The story takes place as Pern nears another invasion from the threads, but the planet is unprepared. Many people no longer believe in the threads (it has been hundreds of "turns" since the last attack), and there are fewer dragon dens (called "weyrs") than there once were to produce the creatures who can destroy the threads. Dragonrider T'Lar searches for a Weyrwoman to help him replenish the dragons before it is too late and unit the dragonriders to face the invasion.
This only scratches the surface of a tale full of suprises and unexpted turns. McCaffrey builds an intriguing world and wonderful characters, and each section of the book bursts with new revelations and plot turns. "Dragonflight" is not at all what you expect it to be...and that's an extremely high recommendation in these time when most science fiction and fantasy advertised for younger readers is bland and predictable.
This book also sets up the excellent second novel, "Dragonquest," which you will definitely want to read after this terrific book. Recommend for all fantasy and science fiction fans who have yet to take a wild trip on the back of Pernse bronze dragon.
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on December 3, 2003
This is definitely one of Anne McCaffrey's best novels. The plot centers around Lessa, the last pureblooded Ruathan on Pern whose genealogy is very telepathic. She's a very strong willed character who is accustomed to scheming and manipulation to get things accomplished, so when she gets manipulated into becoming the Weyrwoman of Pern, we see she has a great partner in F'lar, a strong willed bronze dragonrider. The clash of wills and ensuing romance makes for great reading.
This series of books is a must for anyone who's into fantasy heavily involving dragons. The series is also good for science fiction lovers although much of the science fiction is concentrated in later novels with scattered references to interesting seemingly out of place technology scattered through most of the novels.
As for my title, I really wonder why this book hasn't been made into a movie. The characters are quite strong and technology has advanced to where the dragons and fighting against thread can be done very well. My imagination for these characters is great, but I'd love to see what Hollywood could do for at least this first novel.
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on June 29, 2003
As soon as i picked up Dragonflight I fell in love with it. Its a story about a young girl named Lessa, who sense she was ten years old, all she thought about was revenge on lord holder Fax who murdered her family. Now with Fax killed by a mysterious dragon rider, who then offers her a chance of a lifetime,to become the sole weyrwoman of pern. Accepting this new challenge and surrendering her hold to the claim of a newborn infent,she sets of on a journy. She impresises a dragon queen Ramoth. The new weyrleader, F'lar,the same man who killed Fax. with the help of Lessa try to convince the people of pern that the red star is falling into position so that a four-hundered turn old threat will come back. The threat of thread, the silver fire that comes from the red star, will return, the sole purpose of the dragonriders,to protect pern from thread. Like the old saying "Dragonmen must fly/when thread is in the sky." When thread returns and the dragons number to low to fight it all Lessa and F'lar must work together to find a way to fight thread and save the beautiful planet pern. This novel will keep you reading with a profound curiousity to this mystical world of Pern!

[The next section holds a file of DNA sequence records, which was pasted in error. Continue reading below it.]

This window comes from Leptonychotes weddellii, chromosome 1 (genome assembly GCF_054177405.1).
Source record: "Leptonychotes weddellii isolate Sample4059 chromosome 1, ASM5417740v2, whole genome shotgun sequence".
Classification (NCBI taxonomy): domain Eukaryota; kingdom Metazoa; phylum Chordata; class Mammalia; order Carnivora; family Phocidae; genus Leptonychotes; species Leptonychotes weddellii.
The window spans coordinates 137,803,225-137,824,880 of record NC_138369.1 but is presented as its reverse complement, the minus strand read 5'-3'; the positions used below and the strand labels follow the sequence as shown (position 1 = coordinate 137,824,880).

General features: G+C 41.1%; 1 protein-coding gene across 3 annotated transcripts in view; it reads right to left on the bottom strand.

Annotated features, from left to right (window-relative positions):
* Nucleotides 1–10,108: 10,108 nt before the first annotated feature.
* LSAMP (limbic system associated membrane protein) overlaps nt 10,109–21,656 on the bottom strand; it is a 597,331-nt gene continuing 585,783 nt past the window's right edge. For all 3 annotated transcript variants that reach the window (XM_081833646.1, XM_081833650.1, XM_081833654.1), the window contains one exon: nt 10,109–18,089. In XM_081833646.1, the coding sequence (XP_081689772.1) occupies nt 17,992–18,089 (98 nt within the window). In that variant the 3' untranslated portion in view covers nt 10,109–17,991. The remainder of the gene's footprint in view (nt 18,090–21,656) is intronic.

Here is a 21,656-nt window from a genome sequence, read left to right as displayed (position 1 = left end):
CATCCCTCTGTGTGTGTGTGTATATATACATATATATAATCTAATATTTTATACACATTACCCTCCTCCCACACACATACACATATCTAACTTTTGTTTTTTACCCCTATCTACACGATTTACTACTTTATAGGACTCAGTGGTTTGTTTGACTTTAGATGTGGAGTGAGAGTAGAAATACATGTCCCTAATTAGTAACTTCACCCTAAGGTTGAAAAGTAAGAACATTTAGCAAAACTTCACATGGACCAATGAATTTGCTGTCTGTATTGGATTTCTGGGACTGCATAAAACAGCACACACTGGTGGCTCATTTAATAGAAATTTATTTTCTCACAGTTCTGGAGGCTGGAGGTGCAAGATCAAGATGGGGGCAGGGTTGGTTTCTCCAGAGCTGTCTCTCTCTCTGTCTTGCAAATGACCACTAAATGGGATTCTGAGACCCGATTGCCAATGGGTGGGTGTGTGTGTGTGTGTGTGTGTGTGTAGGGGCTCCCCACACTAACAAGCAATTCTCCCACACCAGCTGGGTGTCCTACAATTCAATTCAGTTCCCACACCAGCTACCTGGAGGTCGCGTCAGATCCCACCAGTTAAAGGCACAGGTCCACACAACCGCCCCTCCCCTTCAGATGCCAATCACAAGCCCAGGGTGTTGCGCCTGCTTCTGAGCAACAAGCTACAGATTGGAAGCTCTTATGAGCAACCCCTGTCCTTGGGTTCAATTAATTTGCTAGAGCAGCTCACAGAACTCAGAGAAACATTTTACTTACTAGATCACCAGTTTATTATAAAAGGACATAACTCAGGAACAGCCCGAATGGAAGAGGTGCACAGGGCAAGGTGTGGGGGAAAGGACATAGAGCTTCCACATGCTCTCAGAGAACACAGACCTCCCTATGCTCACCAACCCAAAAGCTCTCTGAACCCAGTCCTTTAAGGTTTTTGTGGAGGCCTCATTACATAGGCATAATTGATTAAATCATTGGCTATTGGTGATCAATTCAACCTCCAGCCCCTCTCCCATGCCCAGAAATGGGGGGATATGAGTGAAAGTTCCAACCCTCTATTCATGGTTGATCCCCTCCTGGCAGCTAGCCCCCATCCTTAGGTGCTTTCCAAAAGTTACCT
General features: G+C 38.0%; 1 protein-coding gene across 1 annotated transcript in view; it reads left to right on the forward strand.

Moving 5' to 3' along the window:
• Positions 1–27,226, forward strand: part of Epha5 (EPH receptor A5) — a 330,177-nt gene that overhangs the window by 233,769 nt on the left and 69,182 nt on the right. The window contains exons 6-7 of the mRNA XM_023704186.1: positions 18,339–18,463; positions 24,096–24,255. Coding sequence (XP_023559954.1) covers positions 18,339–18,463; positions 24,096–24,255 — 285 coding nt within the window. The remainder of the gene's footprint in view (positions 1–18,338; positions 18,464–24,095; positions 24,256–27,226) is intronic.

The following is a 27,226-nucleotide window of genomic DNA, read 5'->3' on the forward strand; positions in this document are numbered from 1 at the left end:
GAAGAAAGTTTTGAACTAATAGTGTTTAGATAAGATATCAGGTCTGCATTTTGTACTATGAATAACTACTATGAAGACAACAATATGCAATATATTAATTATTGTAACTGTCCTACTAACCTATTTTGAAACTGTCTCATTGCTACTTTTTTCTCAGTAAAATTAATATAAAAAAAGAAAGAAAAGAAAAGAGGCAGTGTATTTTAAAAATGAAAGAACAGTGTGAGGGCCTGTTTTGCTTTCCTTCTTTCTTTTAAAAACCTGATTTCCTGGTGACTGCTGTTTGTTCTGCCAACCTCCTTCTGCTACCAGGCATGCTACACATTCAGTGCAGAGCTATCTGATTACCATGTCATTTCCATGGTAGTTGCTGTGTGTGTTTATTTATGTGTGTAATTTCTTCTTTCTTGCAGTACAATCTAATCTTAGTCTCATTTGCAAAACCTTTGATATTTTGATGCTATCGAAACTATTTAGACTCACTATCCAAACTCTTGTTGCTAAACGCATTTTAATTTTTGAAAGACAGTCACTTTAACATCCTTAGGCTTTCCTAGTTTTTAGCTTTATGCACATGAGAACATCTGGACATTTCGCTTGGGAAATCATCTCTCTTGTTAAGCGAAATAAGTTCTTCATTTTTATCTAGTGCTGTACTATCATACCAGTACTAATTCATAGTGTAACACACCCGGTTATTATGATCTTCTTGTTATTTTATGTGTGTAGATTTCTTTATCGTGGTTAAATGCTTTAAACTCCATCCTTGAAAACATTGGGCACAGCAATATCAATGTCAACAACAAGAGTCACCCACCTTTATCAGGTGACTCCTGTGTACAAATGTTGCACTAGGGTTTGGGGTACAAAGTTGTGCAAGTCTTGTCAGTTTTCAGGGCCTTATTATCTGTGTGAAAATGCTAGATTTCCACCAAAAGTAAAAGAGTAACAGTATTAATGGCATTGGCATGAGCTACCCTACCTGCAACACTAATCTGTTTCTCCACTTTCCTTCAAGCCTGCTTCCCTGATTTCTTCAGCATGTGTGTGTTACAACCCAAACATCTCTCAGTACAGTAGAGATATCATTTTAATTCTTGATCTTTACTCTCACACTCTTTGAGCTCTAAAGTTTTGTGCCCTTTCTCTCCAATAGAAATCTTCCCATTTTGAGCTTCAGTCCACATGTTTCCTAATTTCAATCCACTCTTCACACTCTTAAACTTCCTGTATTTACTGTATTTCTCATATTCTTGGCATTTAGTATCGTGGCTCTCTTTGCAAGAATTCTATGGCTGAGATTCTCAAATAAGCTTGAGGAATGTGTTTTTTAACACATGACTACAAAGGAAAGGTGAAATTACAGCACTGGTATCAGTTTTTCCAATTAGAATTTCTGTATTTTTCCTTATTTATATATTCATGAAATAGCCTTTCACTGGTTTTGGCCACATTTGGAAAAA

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on May 5, 2003
Lessa waited 10 long years in hiding for her chance to reclaim her birthright. As the last of the Ruathan blood, she must hide her true identity or be killed by Fax, the usurper who killed all of her kin and claimed Ruatha Hold for his own. When the dragonrider, F'lar, comes on search for some likely candidates to impress dragons, Lessa knew that her time had come. Unfortunately, her plans did not go quite the way she wanted them to and she ends up in Benden Weyr, where she impresses the Queen dragon, the beautiful Ramoth. Even though Lessa is now Weyrwoman and dragonrider, her troubles are far from over. The dragons live to kill thread, deadly spores that fall from the sky and eat every living thing in their paths. But thread have not fallen for over 400 Turns and the people of Pern no longer want to support the dragonriders, of which few are left. F'lar is convinced that the thread will fall again - and soon. Can F'lar and Lessa mobilize the forces of Pern to fight the deadly forces of thread and survive?
Dragonflight is the first book in Anne McCaffrey's highly acclaimed Dragonriders of Pern series. She carefully eases you into the world of Pern and the reader has no trouble visualizing the planet and its people. McCaffrey also has a nice, easy to understand writing style that will make this book popular among young adults and adults alike. Her characters are engaging and anyone will root for the stubborn, opinionated Lessa and her all-too-perfect mate, F'lar. Readers will also love the fact that this book is the start of a long series and that, even though F'lar and Lessa are not the main characters of all of them, they figure into most of them so feel free to get attached to them! If you have not yet read any books by McCaffrey then you are in for a real treat!
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on April 13, 2003